and an interesting story here:
    https://supportcenter.checkpoint.com/supportcenter/portal?eventSubmit_doGoviewsolutiondetails=&solutionid=sk65277
  • NotHackingYouNotHackingYou Member Posts: 1,460 ■■■■■■■■□□
    bharath917 wrote: »
    I want to know how firewall verifies Certificate of the Server, because firewall does not have trusted root Certificates.Kindly let me know if there is any book which has more details about this...


    In addition to above response by JollyFrogs, most modern MITM-capable devices will allow you to load root CAs not currently on the device.
    When you go the extra mile, there's no traffic.
  • bharath917bharath917 Member Posts: 17 ■□□□□□□□□□
    Thanks a lot, now i got to know that Firewall also has Trusted root Certificates.
    I have few 2 more questions..

    1. To encrypt the data firewall should generates the Session key, Firewall encrypts the session key using public key of Server and sends to server. This key is used for Encryption and Decryption of Data.


    2. As per my understanding Client PC also should generate the session key for encryption and decryption, Does client generates same key as generated by Firewall?
    Two tunnnels will establish once inspection is enabled, which keys are using to Encrypt/Decrypt the data in System end and in Firewall End...
  • NotHackingYouNotHackingYou Member Posts: 1,460 ■■■■■■■■□□
    It's easiest to consider that the firewall has two interfaces. One for egress traffic to/from the internet. One for ingress traffic to/from the client. Each should be a completely separate TCP and TLS session. Therefore, the keys from one side would not match the other.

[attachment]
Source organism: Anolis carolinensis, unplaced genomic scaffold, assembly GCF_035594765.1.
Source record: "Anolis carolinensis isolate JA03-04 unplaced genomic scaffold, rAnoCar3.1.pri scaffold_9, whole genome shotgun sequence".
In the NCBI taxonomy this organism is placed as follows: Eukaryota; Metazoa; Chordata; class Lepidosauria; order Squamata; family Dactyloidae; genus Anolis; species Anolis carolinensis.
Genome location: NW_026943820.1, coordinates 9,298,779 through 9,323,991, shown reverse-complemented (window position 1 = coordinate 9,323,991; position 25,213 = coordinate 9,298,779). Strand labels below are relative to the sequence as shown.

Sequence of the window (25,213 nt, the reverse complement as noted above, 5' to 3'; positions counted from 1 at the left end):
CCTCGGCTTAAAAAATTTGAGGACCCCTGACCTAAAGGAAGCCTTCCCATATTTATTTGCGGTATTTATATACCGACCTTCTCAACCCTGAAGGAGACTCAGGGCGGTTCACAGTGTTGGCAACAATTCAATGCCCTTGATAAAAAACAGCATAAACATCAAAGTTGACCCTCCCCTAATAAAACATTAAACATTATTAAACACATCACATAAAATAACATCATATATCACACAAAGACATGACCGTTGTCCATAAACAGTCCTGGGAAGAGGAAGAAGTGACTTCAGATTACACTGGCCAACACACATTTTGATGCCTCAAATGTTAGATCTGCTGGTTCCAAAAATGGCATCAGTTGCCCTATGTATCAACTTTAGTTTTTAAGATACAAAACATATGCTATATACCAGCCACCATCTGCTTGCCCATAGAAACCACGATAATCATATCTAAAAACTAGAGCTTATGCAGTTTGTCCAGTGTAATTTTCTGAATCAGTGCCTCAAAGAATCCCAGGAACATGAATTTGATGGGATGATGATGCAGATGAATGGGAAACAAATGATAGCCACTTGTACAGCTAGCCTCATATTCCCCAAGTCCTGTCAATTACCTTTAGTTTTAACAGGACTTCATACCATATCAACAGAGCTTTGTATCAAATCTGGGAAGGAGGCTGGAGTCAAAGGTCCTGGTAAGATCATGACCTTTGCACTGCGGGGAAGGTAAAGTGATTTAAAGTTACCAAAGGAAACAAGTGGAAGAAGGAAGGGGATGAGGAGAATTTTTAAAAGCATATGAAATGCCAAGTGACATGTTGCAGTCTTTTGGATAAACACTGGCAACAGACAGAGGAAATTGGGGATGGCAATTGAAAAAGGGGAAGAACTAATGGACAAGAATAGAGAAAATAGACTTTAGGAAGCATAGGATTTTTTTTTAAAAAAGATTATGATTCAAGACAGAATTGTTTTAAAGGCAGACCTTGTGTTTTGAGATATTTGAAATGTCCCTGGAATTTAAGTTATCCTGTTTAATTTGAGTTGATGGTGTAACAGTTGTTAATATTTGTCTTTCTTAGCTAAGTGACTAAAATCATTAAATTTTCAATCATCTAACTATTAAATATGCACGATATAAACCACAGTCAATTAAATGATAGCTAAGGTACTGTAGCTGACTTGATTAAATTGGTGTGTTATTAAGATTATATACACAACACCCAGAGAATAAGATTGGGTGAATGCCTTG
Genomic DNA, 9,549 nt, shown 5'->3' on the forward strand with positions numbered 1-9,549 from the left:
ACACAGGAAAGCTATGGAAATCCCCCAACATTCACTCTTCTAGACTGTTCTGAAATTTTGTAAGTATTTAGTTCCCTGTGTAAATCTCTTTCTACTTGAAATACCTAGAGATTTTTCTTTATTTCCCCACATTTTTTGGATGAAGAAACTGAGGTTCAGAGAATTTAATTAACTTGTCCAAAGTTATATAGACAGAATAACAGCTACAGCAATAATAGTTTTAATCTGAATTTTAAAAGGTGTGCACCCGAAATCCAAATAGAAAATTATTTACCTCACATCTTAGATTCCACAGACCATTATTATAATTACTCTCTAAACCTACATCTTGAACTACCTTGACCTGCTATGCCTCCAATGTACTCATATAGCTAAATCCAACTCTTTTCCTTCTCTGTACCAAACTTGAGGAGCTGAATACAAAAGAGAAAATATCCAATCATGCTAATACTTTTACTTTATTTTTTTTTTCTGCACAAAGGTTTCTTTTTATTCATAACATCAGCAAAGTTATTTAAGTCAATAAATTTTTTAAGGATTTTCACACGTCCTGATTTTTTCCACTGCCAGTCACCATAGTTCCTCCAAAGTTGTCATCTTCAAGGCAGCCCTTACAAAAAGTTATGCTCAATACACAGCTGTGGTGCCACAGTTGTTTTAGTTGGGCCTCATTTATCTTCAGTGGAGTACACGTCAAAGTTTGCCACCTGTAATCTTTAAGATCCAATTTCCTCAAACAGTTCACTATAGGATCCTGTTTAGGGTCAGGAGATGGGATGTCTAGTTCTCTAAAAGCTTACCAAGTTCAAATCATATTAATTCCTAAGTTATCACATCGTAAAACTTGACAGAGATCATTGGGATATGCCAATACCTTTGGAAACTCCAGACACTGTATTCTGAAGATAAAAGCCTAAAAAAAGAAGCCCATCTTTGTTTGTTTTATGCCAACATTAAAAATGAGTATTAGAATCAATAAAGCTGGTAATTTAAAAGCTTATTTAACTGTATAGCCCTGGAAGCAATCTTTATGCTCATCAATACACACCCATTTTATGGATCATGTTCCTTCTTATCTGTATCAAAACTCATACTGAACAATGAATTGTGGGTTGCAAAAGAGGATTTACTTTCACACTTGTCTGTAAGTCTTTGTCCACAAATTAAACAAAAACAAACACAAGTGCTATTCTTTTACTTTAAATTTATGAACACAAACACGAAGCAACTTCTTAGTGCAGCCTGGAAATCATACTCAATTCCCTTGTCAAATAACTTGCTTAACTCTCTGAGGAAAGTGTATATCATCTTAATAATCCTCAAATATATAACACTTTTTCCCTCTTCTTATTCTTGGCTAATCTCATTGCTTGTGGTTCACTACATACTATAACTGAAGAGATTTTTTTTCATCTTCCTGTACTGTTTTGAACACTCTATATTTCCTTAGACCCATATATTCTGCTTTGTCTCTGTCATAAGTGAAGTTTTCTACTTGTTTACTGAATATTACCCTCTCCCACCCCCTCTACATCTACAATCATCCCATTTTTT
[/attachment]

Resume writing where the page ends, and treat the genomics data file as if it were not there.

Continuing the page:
When you go the extra mile, there's no traffic.
  • PJ_SneakersPJ_Sneakers CompTIA, EC-Council, ISACA, (ISC)², Microsoft USAMember Posts: 879 ■■■■■■□□□□
    There are basically two sessions. One between your PC and the firewall, and one between the firewall and the site you are visiting. They use different certificates. The one between your PC and the firewall will come from an internal CA. The one between the firewall and the website will use whichever CA the site uses.
  • OctalDumpOctalDump Member Posts: 1,722
    [QUOTE=bharath917]I want to know how firewall verifies Certificate of the Server, because firewall does not have trusted root Certificates.Kindly let me know if there is any book which has more details about this...[/QUOTE]
    CarlSaiyed wrote: »
    In addition to above response by JollyFrogs, most modern MITM-capable devices will allow you to load root CAs not currently on the device.

    I took bharath917's comment to mean, why would the computer trust the firewall device for an arbitrary website. Why would it not throw the error of "certificate mismatch" on the client device. My understanding is that it required the client device to be configured, which is achievable in most enterprises where centralised management of clients is the norm. I suspect some similar effect could be achieved with DHCP and DNS.
    2017 Goals - Something Cisco, Something Linux, Agile PM
  • bharath917bharath917 Member Posts: 17 ■□□□□□□□□□
    Hi All,

    Finally i understood how deep inspection works..thanks for your valuable response.

    I am testing this in lab,i am using Fortigate FW. It has Local and CA certificate. As per Fortigate website we can use either Fortigate local certificate or Open SSL certificate in End user Machines. Before that i need to install OpenSSL cert in Firewall.
    Could you please clarifiy what is the adavantage of using OpenSSL Certificate.
    Should i use OpenSSL or Fortigate cert in PCs?

    Regards,
    Bharath